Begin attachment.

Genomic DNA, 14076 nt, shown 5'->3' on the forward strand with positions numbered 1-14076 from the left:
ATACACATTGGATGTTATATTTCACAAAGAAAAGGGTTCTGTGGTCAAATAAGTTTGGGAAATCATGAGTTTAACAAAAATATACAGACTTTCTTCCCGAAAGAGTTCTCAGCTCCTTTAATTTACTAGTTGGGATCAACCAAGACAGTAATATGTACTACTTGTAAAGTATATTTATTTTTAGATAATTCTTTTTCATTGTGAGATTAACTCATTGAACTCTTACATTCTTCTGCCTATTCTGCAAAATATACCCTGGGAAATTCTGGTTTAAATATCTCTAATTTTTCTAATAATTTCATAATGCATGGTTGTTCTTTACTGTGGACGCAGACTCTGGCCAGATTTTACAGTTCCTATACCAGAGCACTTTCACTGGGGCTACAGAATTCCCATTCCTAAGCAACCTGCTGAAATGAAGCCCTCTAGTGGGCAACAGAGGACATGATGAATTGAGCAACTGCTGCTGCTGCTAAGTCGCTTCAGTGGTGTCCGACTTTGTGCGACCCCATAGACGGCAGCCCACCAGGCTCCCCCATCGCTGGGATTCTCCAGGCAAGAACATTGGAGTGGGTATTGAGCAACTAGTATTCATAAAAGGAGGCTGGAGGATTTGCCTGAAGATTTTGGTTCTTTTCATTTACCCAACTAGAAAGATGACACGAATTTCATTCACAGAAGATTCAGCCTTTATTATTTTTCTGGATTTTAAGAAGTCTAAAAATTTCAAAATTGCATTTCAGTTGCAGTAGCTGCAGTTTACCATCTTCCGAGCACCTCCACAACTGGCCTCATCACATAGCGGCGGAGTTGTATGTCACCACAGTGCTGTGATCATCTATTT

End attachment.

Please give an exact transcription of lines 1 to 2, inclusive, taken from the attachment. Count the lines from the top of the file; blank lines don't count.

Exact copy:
Genomic DNA, 14076 nt, shown 5'->3' on the forward strand with positions numbered 1-14076 from the left:
ATACACATTGGATGTTATATTTCACAAAGAAAAGGGTTCTGTGGTCAAATAAGTTTGGGAAATCATGAGTTTAACAAAAATATACAGACTTTCTTCCCGAAAGAGTTCTCAGCTCCTTTAATTTACTAGTTGGGATCAACCAAGACAGTAATATGTACTACTTGTAAAGTATATTTATTTTTAGATAATTCTTTTTCATTGTGAGATTAACTCATTGAACTCTTACATTCTTCTGCCTATTCTGCAAAATATACCCTGGGAAATTCTGGTTTAAATATCTCTAATTTTTCTAATAATTTCATAATGCATGGTTGTTCTTTACTGTGGACGCAGACTCTGGCCAGATTTTACAGTTCCTATACCAGAGCACTTTCACTGGGGCTACAGAATTCCCATTCCTAAGCAACCTGCTGAAATGAAGCCCTCTAGTGGGCAACAGAGGACATGATGAATTGAGCAACTGCTGCTGCTGCTAAGTCGCTTCAGTGGTGTCCGACTTTGTGCGACCCCATAGACGGCAGCCCACCAGGCTCCCCCATCGCTGGGATTCTCCAGGCAAGAACATTGGAGTGGGTATTGAGCAACTAGTATTCATAAAAGGAGGCTGGAGGATTTGCCTGAAGATTTTGGTTCTTTTCATTTACCCAACTAGAAAGATGACACGAATTTCATTCACAGAAGATTCAGCCTTTATTATTTTTCTGGATTTTAAGAAGTCTAAAAATTTCAAAATTGCATTTCAGTTGCAGTAGCTGCAGTTTACCATCTTCCGAGCACCTCCACAACTGGCCTCATCACATAGCGGCGGAGTTGTATGTCACCACAGTGCTGTGATCATCTATTT